A collision between a barge and an oil tanker caused the release of 10,500 tons of light crude oil into the Yellow Sea off the west coast of the Republic of Korea in December 2007. There were potentially serious long-term implications for livelihoods, the environment and wildlife in the area. More than 300 km of coastline was affected. The Korean authorities acted swiftly in responding to the emergency. The Government also accepted a joint offer of assistance from the JEU and the European Commission’s Monitoring and Information Centre. The joint assessment team’s main objective was to assess the need for international assistance and equipment for clean-up operations. Good coordination and considerable effort on the part of the stakeholders meant that the majority of beaches had already been cleaned. The team therefore determined that no further international assistance was required to aid clean-up operations.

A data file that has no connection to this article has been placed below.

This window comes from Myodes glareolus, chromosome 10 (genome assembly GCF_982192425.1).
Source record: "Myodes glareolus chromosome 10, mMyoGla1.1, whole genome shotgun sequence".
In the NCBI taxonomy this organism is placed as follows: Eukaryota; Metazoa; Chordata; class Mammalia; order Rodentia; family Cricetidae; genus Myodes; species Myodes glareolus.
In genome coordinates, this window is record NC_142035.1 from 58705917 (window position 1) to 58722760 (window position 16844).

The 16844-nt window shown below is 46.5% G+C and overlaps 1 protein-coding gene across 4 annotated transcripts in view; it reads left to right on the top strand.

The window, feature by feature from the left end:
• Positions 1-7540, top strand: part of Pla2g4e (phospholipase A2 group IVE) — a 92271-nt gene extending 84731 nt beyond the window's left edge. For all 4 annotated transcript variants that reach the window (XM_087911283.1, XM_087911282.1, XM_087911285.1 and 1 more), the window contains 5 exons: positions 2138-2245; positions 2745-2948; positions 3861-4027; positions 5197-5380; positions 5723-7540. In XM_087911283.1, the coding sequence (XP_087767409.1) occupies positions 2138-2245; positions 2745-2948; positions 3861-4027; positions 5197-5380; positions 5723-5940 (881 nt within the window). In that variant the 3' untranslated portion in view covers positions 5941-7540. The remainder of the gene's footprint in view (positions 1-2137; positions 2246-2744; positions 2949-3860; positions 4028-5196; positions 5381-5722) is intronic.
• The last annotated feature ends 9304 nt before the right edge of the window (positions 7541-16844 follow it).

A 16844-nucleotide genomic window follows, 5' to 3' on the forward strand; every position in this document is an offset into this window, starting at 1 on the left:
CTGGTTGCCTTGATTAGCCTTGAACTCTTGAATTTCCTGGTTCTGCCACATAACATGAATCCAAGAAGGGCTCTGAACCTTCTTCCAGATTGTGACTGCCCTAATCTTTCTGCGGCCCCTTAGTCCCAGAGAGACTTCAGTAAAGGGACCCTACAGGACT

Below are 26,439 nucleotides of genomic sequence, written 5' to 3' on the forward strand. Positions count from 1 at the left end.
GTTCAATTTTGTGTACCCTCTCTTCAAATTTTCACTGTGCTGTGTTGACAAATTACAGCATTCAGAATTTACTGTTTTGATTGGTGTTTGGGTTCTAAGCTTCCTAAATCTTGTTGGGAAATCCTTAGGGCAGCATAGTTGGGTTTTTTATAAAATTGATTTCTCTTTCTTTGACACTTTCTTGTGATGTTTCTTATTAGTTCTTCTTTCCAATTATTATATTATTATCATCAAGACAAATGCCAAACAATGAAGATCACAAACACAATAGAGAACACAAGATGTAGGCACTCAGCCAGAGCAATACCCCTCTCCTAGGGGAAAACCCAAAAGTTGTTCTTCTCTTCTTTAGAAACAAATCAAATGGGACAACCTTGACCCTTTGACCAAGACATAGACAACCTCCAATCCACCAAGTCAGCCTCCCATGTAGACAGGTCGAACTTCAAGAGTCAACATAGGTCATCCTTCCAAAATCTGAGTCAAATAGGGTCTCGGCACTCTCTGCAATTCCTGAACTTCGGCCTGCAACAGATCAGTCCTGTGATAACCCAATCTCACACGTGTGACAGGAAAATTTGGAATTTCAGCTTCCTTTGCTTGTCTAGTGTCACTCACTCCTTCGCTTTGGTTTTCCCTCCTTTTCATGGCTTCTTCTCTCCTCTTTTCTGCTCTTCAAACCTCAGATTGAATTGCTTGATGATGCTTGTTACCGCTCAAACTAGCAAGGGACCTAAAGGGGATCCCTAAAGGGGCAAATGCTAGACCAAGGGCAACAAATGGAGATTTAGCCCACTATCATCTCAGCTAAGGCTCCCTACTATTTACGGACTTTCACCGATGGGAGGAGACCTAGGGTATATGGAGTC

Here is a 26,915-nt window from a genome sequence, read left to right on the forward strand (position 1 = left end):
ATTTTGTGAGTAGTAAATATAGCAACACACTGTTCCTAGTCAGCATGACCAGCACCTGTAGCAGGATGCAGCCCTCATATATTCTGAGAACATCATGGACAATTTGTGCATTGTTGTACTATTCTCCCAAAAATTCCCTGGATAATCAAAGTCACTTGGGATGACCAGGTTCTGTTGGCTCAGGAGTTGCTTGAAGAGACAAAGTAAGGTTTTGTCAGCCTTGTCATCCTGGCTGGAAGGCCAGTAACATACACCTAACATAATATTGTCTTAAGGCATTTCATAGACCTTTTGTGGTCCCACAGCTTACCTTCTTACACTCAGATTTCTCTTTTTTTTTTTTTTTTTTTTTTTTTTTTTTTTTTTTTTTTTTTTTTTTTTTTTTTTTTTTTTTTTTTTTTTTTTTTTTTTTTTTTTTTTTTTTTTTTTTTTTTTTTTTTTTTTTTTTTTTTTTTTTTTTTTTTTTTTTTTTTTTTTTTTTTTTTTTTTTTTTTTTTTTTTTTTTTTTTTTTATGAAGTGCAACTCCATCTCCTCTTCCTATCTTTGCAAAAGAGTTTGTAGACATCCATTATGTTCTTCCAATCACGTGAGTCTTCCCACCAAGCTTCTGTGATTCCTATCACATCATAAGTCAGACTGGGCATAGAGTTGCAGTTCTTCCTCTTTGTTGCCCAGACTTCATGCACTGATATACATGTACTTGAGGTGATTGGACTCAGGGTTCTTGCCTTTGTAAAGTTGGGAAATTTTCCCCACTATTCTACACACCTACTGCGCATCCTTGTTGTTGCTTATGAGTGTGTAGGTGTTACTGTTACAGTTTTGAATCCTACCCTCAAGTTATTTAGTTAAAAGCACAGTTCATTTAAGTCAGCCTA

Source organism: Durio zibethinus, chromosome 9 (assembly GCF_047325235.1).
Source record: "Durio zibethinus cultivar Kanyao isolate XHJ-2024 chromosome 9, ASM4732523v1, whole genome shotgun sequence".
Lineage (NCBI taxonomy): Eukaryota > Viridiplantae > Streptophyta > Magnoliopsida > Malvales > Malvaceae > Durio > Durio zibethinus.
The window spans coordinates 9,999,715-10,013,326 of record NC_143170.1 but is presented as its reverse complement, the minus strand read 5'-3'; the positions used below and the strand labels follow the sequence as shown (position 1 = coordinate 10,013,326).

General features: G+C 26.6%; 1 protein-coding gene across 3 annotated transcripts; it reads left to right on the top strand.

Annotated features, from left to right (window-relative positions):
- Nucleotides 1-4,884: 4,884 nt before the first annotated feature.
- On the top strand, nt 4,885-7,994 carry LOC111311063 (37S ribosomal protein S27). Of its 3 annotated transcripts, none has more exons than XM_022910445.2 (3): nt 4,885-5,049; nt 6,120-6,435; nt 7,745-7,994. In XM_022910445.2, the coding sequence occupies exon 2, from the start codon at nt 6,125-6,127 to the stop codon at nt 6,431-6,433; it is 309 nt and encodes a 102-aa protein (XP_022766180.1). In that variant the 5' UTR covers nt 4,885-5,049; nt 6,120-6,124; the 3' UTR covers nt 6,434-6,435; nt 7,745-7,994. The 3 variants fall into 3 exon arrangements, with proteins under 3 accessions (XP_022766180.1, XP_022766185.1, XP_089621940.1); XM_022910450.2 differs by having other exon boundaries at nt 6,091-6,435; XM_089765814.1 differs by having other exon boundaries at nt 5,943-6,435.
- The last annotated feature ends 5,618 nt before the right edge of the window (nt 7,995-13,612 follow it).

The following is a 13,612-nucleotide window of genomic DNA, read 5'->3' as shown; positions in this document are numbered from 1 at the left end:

This case presents a model of coordination between the UN and the European Commission in environmental emergencies. Coordination started at the onset of the emergency and culminated in a joint offer of assistance and deployment of a joint team. On the ground, experts used the same on-site coordination mechanism, worked as a team, and made the best possible use of assets and donor resources. This experience has set the standards high for other types of cooperation between the UN and other regional bodies. “Collaboration with our partners is an essential feature of the JEU’s work; it leads to better results, creates synergies, and saves resources” says Roy Brooke, former Humanitarian Affairs Officer with the JEU. “With each collaborative mission there are lessons learned which increase the effectiveness of future responses.”